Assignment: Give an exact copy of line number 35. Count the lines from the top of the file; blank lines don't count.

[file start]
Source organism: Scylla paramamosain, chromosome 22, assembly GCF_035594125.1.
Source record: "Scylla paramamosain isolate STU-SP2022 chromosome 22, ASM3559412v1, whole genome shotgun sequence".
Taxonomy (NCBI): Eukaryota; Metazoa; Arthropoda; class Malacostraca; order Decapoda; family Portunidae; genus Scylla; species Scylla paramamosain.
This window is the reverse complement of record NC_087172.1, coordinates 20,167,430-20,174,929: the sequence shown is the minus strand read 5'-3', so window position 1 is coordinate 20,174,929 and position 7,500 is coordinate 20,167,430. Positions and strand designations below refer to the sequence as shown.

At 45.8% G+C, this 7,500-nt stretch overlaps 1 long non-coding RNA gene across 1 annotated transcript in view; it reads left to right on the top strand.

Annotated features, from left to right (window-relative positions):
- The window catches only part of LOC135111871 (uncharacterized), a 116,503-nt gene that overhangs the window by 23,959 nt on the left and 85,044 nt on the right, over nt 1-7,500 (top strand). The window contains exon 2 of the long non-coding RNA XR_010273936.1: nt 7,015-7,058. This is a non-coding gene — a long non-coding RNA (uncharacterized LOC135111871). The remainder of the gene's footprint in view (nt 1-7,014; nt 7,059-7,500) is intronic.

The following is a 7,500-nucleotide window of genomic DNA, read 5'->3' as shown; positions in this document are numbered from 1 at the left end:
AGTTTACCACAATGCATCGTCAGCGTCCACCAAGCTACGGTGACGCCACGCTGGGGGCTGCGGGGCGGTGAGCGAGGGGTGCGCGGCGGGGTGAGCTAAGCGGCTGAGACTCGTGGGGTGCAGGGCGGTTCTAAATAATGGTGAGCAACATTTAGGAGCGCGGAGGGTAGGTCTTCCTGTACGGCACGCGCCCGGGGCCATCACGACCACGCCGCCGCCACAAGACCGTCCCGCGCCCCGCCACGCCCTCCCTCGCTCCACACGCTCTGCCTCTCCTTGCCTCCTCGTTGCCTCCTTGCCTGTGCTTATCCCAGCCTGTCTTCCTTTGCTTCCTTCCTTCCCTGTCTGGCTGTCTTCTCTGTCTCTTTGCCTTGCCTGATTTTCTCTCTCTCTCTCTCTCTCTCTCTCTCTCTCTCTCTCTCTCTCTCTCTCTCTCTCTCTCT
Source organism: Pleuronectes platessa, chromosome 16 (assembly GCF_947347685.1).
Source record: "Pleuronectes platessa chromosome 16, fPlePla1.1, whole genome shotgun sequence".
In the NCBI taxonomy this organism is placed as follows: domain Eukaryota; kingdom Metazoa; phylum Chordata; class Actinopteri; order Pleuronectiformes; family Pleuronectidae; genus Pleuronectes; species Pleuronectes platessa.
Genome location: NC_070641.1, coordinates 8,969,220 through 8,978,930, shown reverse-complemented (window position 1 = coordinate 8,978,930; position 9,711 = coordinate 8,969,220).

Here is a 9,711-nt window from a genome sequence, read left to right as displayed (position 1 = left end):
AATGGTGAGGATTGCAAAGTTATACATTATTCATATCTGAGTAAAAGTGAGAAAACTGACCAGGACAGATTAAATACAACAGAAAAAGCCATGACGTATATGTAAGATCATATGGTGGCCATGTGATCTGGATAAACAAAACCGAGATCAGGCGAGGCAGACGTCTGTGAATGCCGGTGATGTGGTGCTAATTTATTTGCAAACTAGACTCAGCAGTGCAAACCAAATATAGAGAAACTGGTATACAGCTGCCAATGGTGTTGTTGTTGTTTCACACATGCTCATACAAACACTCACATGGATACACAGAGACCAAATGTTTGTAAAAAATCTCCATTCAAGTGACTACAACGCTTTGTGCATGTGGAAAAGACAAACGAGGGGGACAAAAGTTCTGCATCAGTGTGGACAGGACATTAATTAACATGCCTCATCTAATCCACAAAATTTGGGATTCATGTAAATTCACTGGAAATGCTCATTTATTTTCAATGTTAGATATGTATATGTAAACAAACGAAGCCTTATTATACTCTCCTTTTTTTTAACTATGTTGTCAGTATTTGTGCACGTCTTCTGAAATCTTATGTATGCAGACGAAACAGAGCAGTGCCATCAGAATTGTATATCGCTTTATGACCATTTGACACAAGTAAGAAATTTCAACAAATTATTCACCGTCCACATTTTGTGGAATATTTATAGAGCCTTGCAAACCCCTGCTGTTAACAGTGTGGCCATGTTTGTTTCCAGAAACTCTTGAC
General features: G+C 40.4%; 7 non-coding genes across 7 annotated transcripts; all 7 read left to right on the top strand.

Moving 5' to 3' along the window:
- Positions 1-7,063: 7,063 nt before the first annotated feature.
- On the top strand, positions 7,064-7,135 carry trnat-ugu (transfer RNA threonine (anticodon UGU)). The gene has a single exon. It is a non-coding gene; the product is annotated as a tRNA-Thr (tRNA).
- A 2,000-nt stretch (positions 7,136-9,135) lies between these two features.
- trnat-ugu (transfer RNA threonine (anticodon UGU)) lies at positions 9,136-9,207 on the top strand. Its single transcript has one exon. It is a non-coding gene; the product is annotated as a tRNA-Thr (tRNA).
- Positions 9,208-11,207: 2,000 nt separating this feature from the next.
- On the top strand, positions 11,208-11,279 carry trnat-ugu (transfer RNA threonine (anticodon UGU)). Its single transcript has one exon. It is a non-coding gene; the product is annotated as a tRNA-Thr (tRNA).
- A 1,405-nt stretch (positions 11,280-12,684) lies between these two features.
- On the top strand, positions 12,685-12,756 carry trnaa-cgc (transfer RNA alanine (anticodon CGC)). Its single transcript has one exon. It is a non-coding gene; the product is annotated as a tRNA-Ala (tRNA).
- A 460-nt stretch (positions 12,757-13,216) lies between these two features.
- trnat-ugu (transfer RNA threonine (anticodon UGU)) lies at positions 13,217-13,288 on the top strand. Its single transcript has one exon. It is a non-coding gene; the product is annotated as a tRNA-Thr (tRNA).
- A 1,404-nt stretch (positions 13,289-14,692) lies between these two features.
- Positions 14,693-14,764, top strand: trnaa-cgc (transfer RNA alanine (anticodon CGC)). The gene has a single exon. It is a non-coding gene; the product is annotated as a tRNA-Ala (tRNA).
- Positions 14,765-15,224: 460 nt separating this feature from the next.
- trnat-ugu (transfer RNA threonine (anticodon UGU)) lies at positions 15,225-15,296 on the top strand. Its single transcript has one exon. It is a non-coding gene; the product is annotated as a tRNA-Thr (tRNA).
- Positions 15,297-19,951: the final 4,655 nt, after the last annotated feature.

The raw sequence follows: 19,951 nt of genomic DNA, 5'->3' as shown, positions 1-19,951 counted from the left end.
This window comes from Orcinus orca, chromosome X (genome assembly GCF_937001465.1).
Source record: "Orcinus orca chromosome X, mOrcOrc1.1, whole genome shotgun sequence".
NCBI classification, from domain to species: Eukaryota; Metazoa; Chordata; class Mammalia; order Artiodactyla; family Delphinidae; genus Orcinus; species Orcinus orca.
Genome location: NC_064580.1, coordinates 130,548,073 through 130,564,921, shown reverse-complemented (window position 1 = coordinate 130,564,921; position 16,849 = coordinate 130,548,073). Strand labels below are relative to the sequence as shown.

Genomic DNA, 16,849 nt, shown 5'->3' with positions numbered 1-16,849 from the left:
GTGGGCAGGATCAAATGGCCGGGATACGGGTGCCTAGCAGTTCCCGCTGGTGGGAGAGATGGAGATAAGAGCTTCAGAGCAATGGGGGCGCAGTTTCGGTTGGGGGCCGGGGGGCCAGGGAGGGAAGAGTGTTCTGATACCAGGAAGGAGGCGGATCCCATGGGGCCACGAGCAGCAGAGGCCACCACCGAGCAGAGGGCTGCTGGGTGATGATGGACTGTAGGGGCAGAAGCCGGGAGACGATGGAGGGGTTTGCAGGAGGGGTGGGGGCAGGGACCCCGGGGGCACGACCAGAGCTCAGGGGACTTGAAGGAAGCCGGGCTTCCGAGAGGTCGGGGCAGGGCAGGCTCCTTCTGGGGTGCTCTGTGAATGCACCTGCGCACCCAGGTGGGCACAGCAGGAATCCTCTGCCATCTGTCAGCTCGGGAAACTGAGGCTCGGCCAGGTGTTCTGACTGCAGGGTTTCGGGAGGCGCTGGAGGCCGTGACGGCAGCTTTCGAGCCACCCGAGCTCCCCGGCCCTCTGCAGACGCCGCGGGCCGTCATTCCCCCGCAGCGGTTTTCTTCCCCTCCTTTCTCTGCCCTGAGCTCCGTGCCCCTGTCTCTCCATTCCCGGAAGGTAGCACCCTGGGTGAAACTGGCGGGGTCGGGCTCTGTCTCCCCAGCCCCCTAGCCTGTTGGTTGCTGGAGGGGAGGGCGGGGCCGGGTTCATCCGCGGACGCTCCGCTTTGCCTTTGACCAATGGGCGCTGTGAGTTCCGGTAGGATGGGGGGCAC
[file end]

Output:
Source record: "Orcinus orca chromosome X, mOrcOrc1.1, whole genome shotgun sequence".